Justin Timberlake, Vic Mensa, and the Pitfalls of Being an Ally to Marginalized Groups

Justin Timberlake and Vic Mensa.

Last weekend, the annual Pride celebrations and the BET Awards hit on the same summer Sunday evening, as they often do, and incidents arose out of each event that illuminated a need for keener, more informed social-justice advocacy from stars in and around hip-hop. One of the BET show’s highlights was activist and Grey’s Anatomy actor Jesse Williams’s Bet Humanitarian Award acceptance speech, in which he spoke sharply and passionately about the fight against systemic racial inequality. After the show, Justin Timberlake ended up under fire on Twitter after handling a sharp retort to his quick message of support for Williams’s speech with a cavalier snap. The same night, Chicago rapper Vic Mensa released a new song called “Free Love” to stand in support of LGBTQ rights and a family member who came out to him last year. Like Timberlake’s gaffe, Vic’s song is a stutter step toward enlightenment where a great stride was needed. Both artists are aware of inequalities they’ve escaped since birth, but each struggled to speak sensitively and articulately about the privileges of whiteness, maleness, and straightness when put on the spot.

To understand the ire for Justin Timberlake, it helps to look back on the stormy aftermath of the 2004 Super Bowl XXXVIII halftime show, where Janet Jackson brought Timberlake out as her guest, and a wardrobe malfunction revealed her breast on national television. Jackson was forced by CBS to apologize on camera, banned in perpetuity from the Super Bowl, and squeezed out of the same year’s Grammys, while Timberlake shouldered very little backlash for his part. Many came to see his continued prosperity in R&B as a product of a cocktail of cultural appropriation and white privilege: He profits from black music, the complaint goes, without bearing any consequences or committing to hard social stances because of it. The condescending tone in the singer’s Sunday-night tweet brought these feelings home to roost and derailed an otherwise quaint gesture of cross-race solidarity. Timberlake could’ve coasted on a moment’s patience and a little reading, but it became immediately apparent in his actions that he doesn’t quite grasp his prickly reception in the black community or the speed of critical thought — and outrage — on Twitter in 2016.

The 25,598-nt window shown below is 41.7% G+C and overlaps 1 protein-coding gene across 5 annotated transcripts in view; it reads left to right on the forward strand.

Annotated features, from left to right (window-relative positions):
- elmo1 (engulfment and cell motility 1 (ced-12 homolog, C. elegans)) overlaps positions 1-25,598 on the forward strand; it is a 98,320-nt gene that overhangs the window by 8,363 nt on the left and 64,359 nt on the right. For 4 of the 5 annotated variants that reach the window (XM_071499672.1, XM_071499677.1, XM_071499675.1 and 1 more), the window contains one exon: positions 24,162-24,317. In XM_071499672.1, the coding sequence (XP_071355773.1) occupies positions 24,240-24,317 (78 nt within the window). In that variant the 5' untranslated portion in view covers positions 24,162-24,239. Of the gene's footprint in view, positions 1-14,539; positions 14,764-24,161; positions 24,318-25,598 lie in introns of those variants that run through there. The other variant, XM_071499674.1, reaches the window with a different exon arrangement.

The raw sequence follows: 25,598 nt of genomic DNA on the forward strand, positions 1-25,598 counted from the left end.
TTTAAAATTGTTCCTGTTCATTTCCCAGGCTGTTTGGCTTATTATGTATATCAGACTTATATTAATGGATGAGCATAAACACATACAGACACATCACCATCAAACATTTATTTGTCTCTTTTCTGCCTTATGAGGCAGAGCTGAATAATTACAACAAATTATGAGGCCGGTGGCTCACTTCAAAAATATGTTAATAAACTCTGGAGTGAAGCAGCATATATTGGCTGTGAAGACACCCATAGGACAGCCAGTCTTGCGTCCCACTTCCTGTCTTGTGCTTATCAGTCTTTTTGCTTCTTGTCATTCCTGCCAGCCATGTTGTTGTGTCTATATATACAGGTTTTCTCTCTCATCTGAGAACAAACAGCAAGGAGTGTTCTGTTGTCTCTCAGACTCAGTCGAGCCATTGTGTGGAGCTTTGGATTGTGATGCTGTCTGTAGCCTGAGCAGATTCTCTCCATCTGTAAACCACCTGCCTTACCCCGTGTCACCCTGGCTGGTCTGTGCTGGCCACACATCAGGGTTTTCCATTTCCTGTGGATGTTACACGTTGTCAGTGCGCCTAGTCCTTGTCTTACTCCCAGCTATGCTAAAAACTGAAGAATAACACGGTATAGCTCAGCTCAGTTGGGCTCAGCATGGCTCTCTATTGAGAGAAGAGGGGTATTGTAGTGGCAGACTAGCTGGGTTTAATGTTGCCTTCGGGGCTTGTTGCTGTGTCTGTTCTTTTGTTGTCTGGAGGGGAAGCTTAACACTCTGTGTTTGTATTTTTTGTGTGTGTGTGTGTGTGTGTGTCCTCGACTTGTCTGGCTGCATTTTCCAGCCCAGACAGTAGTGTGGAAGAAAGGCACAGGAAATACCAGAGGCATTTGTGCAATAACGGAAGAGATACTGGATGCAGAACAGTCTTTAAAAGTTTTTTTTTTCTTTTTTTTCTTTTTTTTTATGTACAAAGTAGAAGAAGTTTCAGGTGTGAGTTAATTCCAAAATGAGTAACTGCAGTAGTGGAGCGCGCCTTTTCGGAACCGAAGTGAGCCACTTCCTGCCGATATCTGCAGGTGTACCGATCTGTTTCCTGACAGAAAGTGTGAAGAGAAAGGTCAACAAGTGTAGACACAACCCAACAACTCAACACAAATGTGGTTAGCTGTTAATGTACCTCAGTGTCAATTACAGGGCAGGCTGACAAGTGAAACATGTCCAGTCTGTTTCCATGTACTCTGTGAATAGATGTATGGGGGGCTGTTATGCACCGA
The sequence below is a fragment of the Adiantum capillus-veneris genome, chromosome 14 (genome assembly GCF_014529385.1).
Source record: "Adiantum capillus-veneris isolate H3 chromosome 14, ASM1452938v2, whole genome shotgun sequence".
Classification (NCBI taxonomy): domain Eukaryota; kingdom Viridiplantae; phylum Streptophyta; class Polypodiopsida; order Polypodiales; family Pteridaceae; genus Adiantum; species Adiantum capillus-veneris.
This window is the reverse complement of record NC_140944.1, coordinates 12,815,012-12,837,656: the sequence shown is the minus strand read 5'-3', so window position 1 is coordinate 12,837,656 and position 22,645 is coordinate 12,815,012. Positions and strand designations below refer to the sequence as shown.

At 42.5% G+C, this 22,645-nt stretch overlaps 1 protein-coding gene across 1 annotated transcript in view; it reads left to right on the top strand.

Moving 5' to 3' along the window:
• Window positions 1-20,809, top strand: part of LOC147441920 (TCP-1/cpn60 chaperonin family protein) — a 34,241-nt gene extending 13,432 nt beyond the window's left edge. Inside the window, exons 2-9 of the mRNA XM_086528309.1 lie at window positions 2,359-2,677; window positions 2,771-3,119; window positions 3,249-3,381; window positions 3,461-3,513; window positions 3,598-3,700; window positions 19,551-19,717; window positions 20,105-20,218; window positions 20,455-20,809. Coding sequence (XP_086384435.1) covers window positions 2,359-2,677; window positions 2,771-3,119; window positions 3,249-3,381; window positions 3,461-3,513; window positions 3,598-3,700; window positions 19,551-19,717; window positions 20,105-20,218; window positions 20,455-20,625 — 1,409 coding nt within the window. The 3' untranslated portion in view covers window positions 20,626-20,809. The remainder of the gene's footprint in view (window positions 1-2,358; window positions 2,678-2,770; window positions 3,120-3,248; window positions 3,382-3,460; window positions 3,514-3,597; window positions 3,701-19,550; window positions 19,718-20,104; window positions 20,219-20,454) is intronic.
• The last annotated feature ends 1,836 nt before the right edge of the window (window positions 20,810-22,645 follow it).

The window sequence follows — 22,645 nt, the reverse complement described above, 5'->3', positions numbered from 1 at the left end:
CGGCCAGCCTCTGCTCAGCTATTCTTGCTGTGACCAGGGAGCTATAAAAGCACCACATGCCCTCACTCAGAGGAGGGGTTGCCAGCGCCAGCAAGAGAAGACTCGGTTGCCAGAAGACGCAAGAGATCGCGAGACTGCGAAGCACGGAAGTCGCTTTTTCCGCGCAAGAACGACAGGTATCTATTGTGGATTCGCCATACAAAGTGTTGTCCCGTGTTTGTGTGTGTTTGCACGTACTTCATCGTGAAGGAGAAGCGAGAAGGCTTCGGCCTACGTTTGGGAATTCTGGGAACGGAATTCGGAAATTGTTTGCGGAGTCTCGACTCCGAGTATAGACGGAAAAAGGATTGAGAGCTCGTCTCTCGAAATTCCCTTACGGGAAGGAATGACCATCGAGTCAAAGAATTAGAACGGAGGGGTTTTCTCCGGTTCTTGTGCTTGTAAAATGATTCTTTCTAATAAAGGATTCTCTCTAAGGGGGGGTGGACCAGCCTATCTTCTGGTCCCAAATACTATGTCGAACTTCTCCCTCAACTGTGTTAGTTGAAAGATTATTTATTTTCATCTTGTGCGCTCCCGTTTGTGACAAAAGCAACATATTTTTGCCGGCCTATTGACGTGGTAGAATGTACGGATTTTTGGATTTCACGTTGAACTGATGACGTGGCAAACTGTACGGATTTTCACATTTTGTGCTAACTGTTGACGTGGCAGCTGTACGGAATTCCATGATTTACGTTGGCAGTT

Vic Mensa was much more careful. The group of guests “Free Love” touts includes the proudly bisexual pop singer Halsey and Le1f, a New York rapper whose fearless exploration of male sensuality and desire keeps him a few degrees removed from hip-hop’s mainstream and pigeonholed as a “gay rapper” by media looking for a quick explaining hook — and Vic premiered the song at a gay Pride event at Chicago’s Smart Bar. His strides toward inclusivity are respectable but his message needs fine-tuning. The rapper trails off script mid-song in a verse that invokes Bill Clinton’s marital infidelity and the cannibalism of serial killer Jeffrey Dahmer while musing about whether a state official overseeing North Carolina’s transphobic bathroom bill has “some skeletons in the closet of his own bedroom.” The song rightly questions the nerve of a country with an extensive collection of heterosexual crooks to single-out sexual orientation and gender identity as acceptable grounds for discrimination. But Vic’s “Let’s be honest: Nobody out here’s really innocent” barb isn’t the right ministry. Marginalized groups deserve equality because of our shared humanity, not because people in power are just as broken as they wrongly perceive others to be. “Free Love” needed to level homophobia and transphobia, not level with them.

Still, Mensa’s mind appears to be working in ways it’s not so easy to say Timberlake’s is. “Free Love” shows a young rapper making inroads to understanding. Justin, on the other hand, is reacting to criticism with snark and ducking for cover when further challenged. It’s hard to know how to be there for a community whose struggles are not your own, and no one is born a sharp race and gender theorist. But an artist’s obligation to their audience doesn’t end at the edge of the stage in 2016. Singing and dancing away your fans’ troubles won’t suffice. In a world that looks increasingly to entertainers to be at least sympathetic to the sociopolitical struggles faced by their fan bases, patience, grace, and outreach are imperative. This year will continue to bring hell to anyone too wrapped up in their status to think outside it.

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